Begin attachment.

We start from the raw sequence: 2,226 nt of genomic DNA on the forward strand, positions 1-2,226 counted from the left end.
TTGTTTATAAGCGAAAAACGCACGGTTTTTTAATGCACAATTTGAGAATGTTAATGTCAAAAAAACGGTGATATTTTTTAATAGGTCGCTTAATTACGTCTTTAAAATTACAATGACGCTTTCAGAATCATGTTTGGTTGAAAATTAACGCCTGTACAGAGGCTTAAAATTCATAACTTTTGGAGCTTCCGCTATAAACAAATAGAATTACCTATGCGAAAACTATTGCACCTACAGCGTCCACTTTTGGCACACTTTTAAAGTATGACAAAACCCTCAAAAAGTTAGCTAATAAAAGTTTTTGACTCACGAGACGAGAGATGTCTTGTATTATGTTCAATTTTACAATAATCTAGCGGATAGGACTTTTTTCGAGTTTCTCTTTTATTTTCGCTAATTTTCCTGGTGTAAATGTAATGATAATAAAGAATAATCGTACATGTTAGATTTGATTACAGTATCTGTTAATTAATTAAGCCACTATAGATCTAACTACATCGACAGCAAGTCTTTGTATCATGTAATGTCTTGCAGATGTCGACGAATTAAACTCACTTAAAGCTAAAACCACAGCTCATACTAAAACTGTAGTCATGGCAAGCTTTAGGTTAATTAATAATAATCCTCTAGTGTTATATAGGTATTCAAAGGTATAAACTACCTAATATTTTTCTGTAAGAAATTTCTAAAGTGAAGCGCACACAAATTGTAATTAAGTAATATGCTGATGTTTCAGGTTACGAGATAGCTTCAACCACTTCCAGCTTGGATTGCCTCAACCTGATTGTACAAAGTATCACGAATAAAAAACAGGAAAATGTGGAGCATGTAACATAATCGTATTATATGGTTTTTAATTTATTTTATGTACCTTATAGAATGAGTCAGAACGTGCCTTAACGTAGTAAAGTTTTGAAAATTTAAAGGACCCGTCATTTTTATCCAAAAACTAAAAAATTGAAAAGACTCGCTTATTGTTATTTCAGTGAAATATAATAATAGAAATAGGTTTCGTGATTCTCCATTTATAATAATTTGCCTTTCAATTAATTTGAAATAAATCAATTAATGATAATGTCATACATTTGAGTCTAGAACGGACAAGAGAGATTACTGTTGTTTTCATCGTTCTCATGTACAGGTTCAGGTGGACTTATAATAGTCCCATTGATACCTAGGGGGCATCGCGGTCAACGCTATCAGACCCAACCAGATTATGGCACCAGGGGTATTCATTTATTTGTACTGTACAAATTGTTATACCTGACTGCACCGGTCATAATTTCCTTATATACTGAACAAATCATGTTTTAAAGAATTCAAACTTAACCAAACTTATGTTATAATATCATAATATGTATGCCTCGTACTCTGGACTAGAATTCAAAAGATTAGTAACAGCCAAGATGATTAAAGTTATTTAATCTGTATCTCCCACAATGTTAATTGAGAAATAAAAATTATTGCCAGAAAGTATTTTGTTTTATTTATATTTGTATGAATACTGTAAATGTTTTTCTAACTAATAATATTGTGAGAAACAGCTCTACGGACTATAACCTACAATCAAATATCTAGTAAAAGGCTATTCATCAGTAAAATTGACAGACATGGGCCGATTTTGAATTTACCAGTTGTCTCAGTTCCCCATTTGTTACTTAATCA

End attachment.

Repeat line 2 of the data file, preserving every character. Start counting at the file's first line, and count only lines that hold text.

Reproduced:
TTGTTTATAAGCGAAAAACGCACGGTTTTTTAATGCACAATTTGAGAATGTTAATGTCAAAAAAACGGTGATATTTTTTAATAGGTCGCTTAATTACGTCTTTAAAATTACAATGACGCTTTCAGAATCATGTTTGGTTGAAAATTAACGCCTGTACAGAGGCTTAAAATTCATAACTTTTGGAGCTTCCGCTATAAACAAATAGAATTACCTATGCGAAAACTATTGCACCTACAGCGTCCACTTTTGGCACACTTTTAAAGTATGACAAAACCCTCAAAAAGTTAGCTAATAAAAGTTTTTGACTCACGAGACGAGAGATGTCTTGTATTATGTTCAATTTTACAATAATCTAGCGGATAGGACTTTTTTCGAGTTTCTCTTTTATTTTCGCTAATTTTCCTGGTGTAAATGTAATGATAATAAAGAATAATCGTACATGTTAGATTTGATTACAGTATCTGTTAATTAATTAAGCCACTATAGATCTAACTACATCGACAGCAAGTCTTTGTATCATGTAATGTCTTGCAGATGTCGACGAATTAAACTCACTTAAAGCTAAAACCACAGCTCATACTAAAACTGTAGTCATGGCAAGCTTTAGGTTAATTAATAATAATCCTCTAGTGTTATATAGGTATTCAAAGGTATAAACTACCTAATATTTTTCTGTAAGAAATTTCTAAAGTGAAGCGCACACAAATTGTAATTAAGTAATATGCTGATGTTTCAGGTTACGAGATAGCTTCAACCACTTCCAGCTTGGATTGCCTCAACCTGATTGTACAAAGTATCACGAATAAAAAACAGGAAAATGTGGAGCATGTAACATAATCGTATTATATGGTTTTTAATTTATTTTATGTACCTTATAGAATGAGTCAGAACGTGCCTTAACGTAGTAAAGTTTTGAAAATTTAAAGGACCCGTCATTTTTATCCAAAAACTAAAAAATTGAAAAGACTCGCTTATTGTTATTTCAGTGAAATATAATAATAGAAATAGGTTTCGTGATTCTCCATTTATAATAATTTGCCTTTCAATTAATTTGAAATAAATCAATTAATGATAATGTCATACATTTGAGTCTAGAACGGACAAGAGAGATTACTGTTGTTTTCATCGTTCTCATGTACAGGTTCAGGTGGACTTATAATAGTCCCATTGATACCTAGGGGGCATCGCGGTCAACGCTATCAGACCCAACCAGATTATGGCACCAGGGGTATTCATTTATTTGTACTGTACAAATTGTTATACCTGACTGCACCGGTCATAATTTCCTTATATACTGAACAAATCATGTTTTAAAGAATTCAAACTTAACCAAACTTATGTTATAATATCATAATATGTATGCCTCGTACTCTGGACTAGAATTCAAAAGATTAGTAACAGCCAAGATGATTAAAGTTATTTAATCTGTATCTCCCACAATGTTAATTGAGAAATAAAAATTATTGCCAGAAAGTATTTTGTTTTATTTATATTTGTATGAATACTGTAAATGTTTTTCTAACTAATAATATTGTGAGAAACAGCTCTACGGACTATAACCTACAATCAAATATCTAGTAAAAGGCTATTCATCAGTAAAATTGACAGACATGGGCCGATTTTGAATTTACCAGTTGTCTCAGTTCCCCATTTGTTACTTAATCA